There will be more to come later. Stay tuned!

Published in Scholastic Magazine

We loved reading Scholastic and Ranger Rick and Highlights and other magazines like that in our early elementary grades.  So you can imagine how excited we were when Scholastic contacted us and told us they would like to publish our project in their SuperScience magazine.

We did an interview with them and answered a few questions through e-mail.  Dad sent them a few photos that they asked for.  Then, they turned our project into a learning unit in their November 2016 SuperScience article.  They wrote it using language that was easier for younger kids to understand.  They also had an Investigate It! sidebar, and an online skills sheet, and they also linked to our video online as well.

It was really cool to be in a magazine that we had read for many years.  Thanks Scholastic!

Appearing in President Obama’s Issue of WIRED Magazine

President Obama is guest editing the November issue of WIRED magazine. We are very excited because he specifically asked for us to appear in it. We are honored to be asked and we are so grateful that he even remembered who we were.

A few weeks ago, we set up a Skype interview with Elise Craig, a writer for WIRED.  We enjoyed talking to her about our project. WIRED also brought us to New York to get our pictures taken for the magazine by a professional photographer named Platon. He has taken pictures of leaders from all over the world, which was amazing. We had to keep it all secret because we weren’t allowed to give away the surprise about the President being a guest editor.

When we got to the studio, there were people there who were helping with the photo shoot. They included a really nice guy who was in charge of hair and makeup, a producer, and a photographer assistant.  It was an interesting experience because we’ve never had a professional photo shoot before.

Platon was really nice to us and he asked us to do different poses for the pictures.  It was really fun, but it was hard not to smile and it was also hard to hold a pose for so long.

The digital version of the WIRED issue came out today, but the print version will come out next week.  We subscribe to the magazine, so we can’t wait to see the issue!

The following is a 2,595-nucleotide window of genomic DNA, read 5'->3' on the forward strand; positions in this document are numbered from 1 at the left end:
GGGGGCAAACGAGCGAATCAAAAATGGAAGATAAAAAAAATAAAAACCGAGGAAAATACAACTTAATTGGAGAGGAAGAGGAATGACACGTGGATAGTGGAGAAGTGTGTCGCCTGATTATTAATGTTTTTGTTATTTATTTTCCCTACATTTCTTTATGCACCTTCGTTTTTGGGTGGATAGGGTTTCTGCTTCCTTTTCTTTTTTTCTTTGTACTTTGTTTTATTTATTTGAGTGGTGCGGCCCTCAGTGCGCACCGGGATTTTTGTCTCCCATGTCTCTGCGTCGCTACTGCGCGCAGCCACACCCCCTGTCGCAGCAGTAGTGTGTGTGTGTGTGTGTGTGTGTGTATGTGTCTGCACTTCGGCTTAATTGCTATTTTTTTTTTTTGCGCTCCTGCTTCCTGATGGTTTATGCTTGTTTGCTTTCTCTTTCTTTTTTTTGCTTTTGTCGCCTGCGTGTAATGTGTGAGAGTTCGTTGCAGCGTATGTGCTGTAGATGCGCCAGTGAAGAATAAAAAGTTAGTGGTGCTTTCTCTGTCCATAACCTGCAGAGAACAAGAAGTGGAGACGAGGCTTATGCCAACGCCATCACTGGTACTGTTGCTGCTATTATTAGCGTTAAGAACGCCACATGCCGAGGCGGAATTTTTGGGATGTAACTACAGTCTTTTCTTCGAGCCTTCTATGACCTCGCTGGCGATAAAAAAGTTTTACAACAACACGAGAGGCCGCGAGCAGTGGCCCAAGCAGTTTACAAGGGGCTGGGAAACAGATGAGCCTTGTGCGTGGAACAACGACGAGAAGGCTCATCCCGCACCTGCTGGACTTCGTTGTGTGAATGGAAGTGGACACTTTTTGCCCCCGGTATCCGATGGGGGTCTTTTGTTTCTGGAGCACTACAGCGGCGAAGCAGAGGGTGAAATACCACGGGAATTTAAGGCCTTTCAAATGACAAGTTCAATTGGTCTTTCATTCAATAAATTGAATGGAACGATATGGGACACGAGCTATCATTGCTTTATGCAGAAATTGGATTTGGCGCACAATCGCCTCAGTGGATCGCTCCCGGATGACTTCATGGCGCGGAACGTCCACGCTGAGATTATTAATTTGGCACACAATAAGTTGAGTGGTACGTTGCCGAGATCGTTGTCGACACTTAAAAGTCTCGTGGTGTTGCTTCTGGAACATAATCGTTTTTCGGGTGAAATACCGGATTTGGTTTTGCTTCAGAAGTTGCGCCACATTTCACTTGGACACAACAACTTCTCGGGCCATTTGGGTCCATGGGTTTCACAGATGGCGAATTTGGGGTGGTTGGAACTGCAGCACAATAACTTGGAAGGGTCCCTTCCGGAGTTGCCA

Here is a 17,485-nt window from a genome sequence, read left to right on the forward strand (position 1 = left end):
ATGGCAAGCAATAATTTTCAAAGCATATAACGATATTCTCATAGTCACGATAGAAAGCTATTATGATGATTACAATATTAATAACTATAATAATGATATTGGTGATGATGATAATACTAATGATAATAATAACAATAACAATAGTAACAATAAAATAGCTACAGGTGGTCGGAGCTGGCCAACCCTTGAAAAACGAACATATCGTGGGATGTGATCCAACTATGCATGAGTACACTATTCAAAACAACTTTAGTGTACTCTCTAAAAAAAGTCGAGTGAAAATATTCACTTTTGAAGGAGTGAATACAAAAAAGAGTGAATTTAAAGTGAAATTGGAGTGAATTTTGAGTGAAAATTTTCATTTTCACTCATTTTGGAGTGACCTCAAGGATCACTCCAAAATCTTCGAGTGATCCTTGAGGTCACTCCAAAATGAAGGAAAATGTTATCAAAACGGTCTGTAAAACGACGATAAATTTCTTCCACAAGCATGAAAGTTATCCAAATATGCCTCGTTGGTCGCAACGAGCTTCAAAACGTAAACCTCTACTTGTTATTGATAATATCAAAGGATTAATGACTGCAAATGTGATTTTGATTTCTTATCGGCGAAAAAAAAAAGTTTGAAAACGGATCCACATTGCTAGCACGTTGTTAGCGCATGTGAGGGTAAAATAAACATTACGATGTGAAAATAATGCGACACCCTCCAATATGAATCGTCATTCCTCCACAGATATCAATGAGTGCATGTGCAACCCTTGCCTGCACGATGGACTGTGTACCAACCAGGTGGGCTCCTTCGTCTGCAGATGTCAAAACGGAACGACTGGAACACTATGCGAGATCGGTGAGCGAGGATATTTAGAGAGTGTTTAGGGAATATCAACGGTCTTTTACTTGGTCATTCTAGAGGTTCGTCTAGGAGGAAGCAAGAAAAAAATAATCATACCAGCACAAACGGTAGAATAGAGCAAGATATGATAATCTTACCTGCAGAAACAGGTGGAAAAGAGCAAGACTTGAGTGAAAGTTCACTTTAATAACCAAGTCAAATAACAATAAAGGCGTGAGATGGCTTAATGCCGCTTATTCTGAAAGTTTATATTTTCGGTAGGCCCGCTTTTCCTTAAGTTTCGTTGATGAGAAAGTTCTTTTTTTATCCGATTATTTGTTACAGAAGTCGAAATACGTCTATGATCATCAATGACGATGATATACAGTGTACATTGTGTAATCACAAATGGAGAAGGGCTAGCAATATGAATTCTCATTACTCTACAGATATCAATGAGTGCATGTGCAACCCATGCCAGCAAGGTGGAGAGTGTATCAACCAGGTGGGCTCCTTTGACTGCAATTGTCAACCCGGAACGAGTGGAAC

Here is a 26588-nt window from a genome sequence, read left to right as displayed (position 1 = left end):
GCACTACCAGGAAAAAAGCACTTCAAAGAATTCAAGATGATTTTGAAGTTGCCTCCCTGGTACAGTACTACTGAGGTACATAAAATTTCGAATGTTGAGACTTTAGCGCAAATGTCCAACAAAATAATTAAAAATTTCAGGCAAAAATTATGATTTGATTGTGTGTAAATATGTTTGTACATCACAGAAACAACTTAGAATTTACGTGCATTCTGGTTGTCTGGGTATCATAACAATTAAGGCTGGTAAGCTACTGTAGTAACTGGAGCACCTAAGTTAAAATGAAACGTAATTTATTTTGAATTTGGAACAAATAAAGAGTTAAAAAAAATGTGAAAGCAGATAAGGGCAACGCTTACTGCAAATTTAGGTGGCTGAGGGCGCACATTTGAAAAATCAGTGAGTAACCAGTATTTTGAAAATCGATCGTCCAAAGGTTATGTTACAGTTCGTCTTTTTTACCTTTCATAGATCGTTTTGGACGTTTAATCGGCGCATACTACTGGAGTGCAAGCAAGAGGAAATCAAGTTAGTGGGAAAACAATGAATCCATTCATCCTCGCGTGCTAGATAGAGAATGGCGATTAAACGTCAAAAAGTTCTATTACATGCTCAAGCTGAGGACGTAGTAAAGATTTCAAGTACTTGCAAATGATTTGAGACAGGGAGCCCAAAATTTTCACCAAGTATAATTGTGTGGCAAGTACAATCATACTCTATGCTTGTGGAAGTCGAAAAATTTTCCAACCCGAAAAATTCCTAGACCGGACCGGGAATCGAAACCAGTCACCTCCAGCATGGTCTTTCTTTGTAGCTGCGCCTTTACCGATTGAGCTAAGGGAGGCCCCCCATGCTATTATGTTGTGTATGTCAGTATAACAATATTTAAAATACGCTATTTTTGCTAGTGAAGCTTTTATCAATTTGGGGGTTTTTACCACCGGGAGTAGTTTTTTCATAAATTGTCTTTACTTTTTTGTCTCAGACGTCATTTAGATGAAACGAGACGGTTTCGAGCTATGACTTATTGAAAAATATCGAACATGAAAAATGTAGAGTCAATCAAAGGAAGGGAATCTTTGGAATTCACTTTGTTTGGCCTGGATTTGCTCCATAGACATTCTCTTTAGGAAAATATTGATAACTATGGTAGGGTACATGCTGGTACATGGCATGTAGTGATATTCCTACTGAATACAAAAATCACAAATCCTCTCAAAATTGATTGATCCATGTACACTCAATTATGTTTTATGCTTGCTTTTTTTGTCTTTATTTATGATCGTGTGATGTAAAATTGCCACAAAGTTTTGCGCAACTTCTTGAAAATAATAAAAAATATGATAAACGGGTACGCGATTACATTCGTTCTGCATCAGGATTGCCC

Barack Obama: Now Is the Greatest Time to Be Alive

Our Interview with Adam Savage from Mythbusters

In April, we were invited to present our project at the White House Science Fair and many people came to see our project. We had the honor of being asked to present our project to the President of the United States.

We also presented our project to many members of the media and science celebrities. Adam Savage, the co-host of Mythbusters, also came to the White House Science Fair to check out the science projects that were on display.  He was funny and really nice to us. He seemed to be really interested in what we were talking about, and he was very animated when he talked.

It was really exciting for us to get to meet him and talk to him about our project, especially because our family are really big fans of his show!


More Data Analysis

Our data came from our flight computer and was recorded in a .TXT file. The column headings include:

Date, Time, Latitude, Longitude, Head, Km/h, Alt-m, mV, mA, mW, Temp C, and Pa

We then imported the .TXT file into Microsoft Excel and deleted all the information from before the launch and after the landing. Then Dad imported the Excel file into Tableau, a graphing software program. We then came up with a bunch of different graphs to display our data.

Click images to enlarge.

Altitude vs Pressure